Release of CRP appears to be triggered by myocardial necrosis in the presence of low-grade vascular-mediated inflammation.2,3 Because the extent of CRP elevation in patients with MI results from the inflammatory response to myocardial injury, not vascular inflammation, an increase in CRP correlates with increased death but not recurrent MIs.4,7,8

The idea that CRP levels indicate continuing myocardial inflammation immediately following acute MI is supported by our finding that development of heart failure can be predicted by increased CRP levels. Our study confirms earlier studies, which showed that complications such as the development of ventricular aneurysms and cardiac rupture are associated with the increased CRP levels occurring in patients with acute MI.8

C-reactive protein levels increase within a few hours after acute MI and reach peak levels within 2 to 4 days.2,3,8 The association between mortality or heart failure and the increase in CRP levels can only be shown if CRP values are taken shortly after acute MI.2,3 This is because CRP levels return to their baseline values within 4 to 6 weeks following acute MI, as the inflammatory response to myocardial necrosis decreases.3,8 At this time, elevated CRP levels again reflect the degree of vascular inflammation and are predictive of future coronary events.1

In patients who survived an episode of MI, the later development of heart failure portends a grave prognosis. Patients who develop heart failure following acute MI have been shown to have a mortality risk 10 times greater than those who do not progress to heart failure.9 Our data indicate that inflammatory markers may be useful in identifying patients at high risk for HF in spite of apparent clinical stability.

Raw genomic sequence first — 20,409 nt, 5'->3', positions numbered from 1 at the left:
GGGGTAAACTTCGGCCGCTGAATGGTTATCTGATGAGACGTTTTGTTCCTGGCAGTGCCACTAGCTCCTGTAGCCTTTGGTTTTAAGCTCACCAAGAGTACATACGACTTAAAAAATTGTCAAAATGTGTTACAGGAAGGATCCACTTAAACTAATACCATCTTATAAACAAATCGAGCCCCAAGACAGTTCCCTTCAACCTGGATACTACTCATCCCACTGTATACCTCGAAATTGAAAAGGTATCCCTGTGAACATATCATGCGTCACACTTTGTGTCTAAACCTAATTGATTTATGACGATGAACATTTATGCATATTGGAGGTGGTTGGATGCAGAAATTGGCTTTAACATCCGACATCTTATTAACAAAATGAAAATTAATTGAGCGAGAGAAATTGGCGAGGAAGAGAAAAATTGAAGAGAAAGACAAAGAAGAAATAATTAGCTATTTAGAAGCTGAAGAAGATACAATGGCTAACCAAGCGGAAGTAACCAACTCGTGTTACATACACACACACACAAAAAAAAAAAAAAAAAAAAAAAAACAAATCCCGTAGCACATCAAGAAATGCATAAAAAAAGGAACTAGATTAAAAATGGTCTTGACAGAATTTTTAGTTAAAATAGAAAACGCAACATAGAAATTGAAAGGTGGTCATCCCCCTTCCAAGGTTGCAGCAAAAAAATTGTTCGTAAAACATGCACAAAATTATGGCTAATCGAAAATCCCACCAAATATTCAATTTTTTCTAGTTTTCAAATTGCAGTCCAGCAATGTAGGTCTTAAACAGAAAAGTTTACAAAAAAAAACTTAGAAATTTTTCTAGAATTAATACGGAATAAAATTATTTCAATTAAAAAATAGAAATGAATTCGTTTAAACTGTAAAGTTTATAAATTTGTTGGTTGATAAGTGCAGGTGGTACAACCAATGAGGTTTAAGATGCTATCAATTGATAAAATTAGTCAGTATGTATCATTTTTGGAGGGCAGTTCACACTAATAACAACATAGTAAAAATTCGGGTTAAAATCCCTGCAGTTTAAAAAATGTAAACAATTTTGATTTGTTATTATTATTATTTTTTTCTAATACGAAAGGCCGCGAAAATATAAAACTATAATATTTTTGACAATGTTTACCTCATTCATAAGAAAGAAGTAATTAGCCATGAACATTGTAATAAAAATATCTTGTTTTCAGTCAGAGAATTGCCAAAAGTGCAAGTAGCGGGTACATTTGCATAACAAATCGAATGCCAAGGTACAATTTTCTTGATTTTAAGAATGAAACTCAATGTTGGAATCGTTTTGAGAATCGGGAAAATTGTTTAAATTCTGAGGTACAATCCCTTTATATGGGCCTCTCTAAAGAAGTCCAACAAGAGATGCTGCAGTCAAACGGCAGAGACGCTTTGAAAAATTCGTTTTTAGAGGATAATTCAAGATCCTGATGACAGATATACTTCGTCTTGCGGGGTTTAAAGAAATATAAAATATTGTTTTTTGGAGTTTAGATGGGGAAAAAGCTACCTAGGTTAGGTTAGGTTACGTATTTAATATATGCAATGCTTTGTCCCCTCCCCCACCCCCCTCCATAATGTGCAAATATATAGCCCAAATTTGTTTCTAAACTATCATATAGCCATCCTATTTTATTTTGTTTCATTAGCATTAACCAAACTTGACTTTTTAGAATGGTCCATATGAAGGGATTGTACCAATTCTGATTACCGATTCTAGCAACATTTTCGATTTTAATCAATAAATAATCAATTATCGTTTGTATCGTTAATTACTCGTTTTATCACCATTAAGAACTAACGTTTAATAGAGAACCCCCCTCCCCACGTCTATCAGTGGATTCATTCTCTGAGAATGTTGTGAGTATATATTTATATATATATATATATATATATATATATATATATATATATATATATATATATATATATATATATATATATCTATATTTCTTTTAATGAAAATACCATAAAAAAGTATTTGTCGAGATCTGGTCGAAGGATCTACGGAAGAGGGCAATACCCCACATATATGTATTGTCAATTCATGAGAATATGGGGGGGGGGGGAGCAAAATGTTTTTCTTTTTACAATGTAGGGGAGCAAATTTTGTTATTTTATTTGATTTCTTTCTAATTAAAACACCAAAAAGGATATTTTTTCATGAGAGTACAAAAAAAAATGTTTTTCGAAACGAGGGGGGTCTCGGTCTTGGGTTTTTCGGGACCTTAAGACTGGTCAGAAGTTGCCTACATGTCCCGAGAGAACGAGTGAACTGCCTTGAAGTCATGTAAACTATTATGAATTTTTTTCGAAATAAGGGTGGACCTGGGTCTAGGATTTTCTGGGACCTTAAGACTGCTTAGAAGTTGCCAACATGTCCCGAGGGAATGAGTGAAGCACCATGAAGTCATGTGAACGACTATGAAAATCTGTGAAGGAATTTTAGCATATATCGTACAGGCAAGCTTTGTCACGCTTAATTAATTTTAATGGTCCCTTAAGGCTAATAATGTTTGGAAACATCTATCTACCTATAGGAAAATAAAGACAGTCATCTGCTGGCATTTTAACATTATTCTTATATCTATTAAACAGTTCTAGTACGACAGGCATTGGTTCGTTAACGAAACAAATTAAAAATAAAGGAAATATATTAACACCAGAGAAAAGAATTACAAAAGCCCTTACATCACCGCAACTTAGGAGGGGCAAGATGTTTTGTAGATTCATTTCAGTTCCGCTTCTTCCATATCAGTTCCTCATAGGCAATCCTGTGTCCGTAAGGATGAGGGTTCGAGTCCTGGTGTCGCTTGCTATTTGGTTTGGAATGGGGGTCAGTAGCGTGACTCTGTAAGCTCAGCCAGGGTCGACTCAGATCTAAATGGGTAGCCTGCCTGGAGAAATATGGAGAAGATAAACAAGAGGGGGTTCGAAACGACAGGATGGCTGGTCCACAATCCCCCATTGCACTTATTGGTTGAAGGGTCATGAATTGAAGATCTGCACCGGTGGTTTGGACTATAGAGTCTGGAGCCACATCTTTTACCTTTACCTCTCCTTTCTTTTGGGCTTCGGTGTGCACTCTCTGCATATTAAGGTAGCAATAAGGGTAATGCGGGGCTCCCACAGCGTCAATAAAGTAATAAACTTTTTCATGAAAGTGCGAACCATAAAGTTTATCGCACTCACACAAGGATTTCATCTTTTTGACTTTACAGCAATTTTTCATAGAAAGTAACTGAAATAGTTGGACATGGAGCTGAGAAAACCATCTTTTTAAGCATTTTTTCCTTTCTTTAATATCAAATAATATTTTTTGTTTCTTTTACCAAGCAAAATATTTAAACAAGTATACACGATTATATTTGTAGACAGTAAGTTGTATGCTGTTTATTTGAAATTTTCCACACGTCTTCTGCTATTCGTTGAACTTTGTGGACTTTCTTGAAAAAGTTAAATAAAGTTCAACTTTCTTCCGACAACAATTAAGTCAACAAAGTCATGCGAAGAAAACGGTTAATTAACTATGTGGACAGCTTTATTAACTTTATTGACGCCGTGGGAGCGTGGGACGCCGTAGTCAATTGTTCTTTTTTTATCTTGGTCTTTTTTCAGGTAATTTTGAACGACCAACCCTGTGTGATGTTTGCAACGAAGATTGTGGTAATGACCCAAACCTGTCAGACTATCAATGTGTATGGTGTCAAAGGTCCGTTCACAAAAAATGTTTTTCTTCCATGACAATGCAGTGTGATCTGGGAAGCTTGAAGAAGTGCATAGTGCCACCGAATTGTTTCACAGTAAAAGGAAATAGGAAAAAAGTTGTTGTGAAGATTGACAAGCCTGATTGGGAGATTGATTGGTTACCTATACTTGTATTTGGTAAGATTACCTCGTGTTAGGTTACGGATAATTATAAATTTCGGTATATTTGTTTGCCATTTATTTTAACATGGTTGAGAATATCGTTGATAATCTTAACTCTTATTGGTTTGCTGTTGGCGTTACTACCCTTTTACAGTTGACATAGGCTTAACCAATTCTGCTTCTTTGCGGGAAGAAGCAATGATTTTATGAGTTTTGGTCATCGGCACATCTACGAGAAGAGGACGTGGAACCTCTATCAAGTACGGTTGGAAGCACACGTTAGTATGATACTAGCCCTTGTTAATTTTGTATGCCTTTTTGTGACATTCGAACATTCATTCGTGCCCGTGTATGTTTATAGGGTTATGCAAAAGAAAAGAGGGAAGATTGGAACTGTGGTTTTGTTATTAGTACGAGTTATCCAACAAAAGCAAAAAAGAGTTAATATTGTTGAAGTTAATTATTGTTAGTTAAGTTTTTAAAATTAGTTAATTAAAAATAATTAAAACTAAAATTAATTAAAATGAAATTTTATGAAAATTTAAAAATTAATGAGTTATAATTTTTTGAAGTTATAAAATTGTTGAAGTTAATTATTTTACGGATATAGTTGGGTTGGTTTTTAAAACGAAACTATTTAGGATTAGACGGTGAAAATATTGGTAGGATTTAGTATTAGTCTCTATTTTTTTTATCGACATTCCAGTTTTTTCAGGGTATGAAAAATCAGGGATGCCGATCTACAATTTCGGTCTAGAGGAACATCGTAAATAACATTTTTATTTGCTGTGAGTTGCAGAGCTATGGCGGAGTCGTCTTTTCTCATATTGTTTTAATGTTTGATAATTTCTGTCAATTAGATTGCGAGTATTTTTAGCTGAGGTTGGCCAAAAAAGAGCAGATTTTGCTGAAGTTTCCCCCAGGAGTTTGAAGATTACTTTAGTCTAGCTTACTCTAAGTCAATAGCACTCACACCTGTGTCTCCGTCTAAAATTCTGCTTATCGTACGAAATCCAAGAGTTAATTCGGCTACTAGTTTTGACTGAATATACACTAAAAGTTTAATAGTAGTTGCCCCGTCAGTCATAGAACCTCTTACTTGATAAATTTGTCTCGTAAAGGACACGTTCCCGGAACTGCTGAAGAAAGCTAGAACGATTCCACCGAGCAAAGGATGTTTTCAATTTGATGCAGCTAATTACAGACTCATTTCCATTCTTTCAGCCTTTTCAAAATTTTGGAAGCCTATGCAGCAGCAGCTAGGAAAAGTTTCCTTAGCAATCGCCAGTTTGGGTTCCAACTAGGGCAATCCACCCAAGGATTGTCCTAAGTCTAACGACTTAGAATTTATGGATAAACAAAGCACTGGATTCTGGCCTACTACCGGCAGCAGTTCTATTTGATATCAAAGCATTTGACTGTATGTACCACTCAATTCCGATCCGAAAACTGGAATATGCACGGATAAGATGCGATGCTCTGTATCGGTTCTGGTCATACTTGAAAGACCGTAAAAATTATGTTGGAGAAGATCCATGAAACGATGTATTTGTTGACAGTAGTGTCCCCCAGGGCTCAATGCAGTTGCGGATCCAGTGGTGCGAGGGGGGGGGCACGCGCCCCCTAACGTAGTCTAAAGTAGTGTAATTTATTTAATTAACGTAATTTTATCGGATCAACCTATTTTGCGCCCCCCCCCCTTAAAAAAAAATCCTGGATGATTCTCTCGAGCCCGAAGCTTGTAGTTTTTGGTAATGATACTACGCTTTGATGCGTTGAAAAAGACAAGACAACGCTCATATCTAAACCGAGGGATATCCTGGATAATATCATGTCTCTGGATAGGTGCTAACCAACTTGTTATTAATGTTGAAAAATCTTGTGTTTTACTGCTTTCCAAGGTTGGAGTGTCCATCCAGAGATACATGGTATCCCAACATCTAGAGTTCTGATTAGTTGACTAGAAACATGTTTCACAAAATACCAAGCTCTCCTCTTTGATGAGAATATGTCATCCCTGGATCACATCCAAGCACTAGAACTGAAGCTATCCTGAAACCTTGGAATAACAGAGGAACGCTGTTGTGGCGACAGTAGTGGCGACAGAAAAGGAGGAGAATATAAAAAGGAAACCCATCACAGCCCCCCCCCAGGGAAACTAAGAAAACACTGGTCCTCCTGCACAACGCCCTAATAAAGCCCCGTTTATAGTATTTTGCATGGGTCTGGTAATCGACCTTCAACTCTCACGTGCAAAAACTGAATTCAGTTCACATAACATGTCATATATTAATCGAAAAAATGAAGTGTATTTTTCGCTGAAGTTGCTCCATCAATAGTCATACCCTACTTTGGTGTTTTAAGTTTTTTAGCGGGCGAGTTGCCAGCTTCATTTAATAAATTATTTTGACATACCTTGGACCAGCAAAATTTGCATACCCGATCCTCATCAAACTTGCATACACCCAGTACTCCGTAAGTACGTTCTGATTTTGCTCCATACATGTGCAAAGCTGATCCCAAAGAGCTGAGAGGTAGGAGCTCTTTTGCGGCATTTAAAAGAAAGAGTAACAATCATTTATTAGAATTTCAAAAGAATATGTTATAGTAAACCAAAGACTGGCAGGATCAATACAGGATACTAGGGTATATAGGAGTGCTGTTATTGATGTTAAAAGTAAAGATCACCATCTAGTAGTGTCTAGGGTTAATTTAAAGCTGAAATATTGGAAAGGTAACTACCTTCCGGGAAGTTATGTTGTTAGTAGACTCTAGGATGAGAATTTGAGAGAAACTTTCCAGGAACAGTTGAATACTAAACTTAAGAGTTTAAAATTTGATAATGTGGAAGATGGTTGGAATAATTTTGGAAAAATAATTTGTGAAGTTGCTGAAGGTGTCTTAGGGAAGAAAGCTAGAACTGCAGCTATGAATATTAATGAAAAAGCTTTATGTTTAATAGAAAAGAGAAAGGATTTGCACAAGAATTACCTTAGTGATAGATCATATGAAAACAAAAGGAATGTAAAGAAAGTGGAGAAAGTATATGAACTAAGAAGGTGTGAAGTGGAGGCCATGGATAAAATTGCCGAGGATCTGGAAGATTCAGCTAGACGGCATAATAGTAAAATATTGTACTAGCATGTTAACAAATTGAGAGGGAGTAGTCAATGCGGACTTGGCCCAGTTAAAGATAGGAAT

The later progression to heart failure after acute MI is a complex process, influenced by multiple actions, such as recurrent MI and progressive remodeling.10 In the present study, the association between increased CRP levels and heart failure persisted after we eliminated patients with recurrent MI who later progressed to heart failure. Along with previous studies,8,11 our results indicate that the severe inflammation that plays a role in progressive ventricular modeling may be reflected by the higher CRP levels immediately following acute MI. C-reactive protein levels seem to be more than just a biomarker for inflammation. Increased CRP levels also seem to contribute significantly to damage to the myocardium through local complement activation.12

How increased CRP is related to future heart failure is unclear. However, it appears that primarily cytokine-mediated reaction to inflammation is a major factor in repair and remodeling following acute MI. Cell fibrosis, repair, migration, and growth are regulated by cytokines, which are released by interstitial, vascular, and immune tissue during acute MI.13

Experimental studies of MI have shown that in the immediate period following acute MI and for up to 1 day afterward, upregulation of intramyocardial cytokine production occurs. In the region of infarct, a 50-fold increase in the release of such cytokines as tumor necrosis factor-α, interleukin-6, and interleukin-1β also occurs. Cytokines are also upregulated in the myocytes of the portion of the myocardium not affected by the infarction. Evidence from animal studies has led to the theory that ventricular function and remodeling may be affected over time by early inflammatory response after MI.13

The increased CRP levels seen after acute MI result from cytokines derived from the myocardium or infiltrating inflammatory cells, especially interleukin-6, which is the main stimulator of CRP in the liver.4,11 C-reactive protein, therefore, may be a basic biomarker for the potency of the inflammatory response in the myocardium.


We showed that progression to heart failure and long-term mortality could be predicted by CRP levels taken soon after the occurrence of acute MI. In addition, we provided additional evidence showing that the extent of the immediate inflammatory response influences later outcome.